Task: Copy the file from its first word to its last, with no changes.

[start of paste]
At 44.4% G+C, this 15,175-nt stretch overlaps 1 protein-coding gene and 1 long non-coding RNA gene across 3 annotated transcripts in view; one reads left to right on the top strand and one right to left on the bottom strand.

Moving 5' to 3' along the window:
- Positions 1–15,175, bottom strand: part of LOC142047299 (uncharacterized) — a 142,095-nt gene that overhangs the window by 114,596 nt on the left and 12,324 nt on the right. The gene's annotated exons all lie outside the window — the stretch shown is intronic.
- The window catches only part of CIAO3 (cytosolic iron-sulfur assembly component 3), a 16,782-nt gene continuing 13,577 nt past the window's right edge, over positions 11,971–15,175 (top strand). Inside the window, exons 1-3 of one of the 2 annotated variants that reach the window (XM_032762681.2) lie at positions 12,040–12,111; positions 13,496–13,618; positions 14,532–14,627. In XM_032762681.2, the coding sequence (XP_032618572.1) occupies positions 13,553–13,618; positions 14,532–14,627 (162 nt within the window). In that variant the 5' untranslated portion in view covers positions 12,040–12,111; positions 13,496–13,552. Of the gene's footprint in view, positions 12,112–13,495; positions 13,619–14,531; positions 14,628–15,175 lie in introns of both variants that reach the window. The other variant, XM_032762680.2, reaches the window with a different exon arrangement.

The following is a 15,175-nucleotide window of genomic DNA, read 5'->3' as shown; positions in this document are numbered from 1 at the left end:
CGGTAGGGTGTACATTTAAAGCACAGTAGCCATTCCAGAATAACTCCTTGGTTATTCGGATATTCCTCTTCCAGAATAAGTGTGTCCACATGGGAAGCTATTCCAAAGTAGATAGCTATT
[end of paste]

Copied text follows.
At 44.4% G+C, this 15,175-nt stretch overlaps 1 protein-coding gene and 1 long non-coding RNA gene across 3 annotated transcripts in view; one reads left to right on the top strand and one right to left on the bottom strand.

Moving 5' to 3' along the window:
- Positions 1–15,175, bottom strand: part of LOC142047299 (uncharacterized) — a 142,095-nt gene that overhangs the window by 114,596 nt on the left and 12,324 nt on the right. The gene's annotated exons all lie outside the window — the stretch shown is intronic.
- The window catches only part of CIAO3 (cytosolic iron-sulfur assembly component 3), a 16,782-nt gene continuing 13,577 nt past the window's right edge, over positions 11,971–15,175 (top strand). Inside the window, exons 1-3 of one of the 2 annotated variants that reach the window (XM_032762681.2) lie at positions 12,040–12,111; positions 13,496–13,618; positions 14,532–14,627. In XM_032762681.2, the coding sequence (XP_032618572.1) occupies positions 13,553–13,618; positions 14,532–14,627 (162 nt within the window). In that variant the 5' untranslated portion in view covers positions 12,040–12,111; positions 13,496–13,552. Of the gene's footprint in view, positions 12,112–13,495; positions 13,619–14,531; positions 14,628–15,175 lie in introns of both variants that reach the window. The other variant, XM_032762680.2, reaches the window with a different exon arrangement.

The following is a 15,175-nucleotide window of genomic DNA, read 5'->3' as shown; positions in this document are numbered from 1 at the left end:
CGGTAGGGTGTACATTTAAAGCACAGTAGCCATTCCAGAATAACTCCTTGGTTATTCGGATATTCCTCTTCCAGAATAAGTGTGTCCACATGGGAAGCTATTCCAAAGTAGATAGCTATT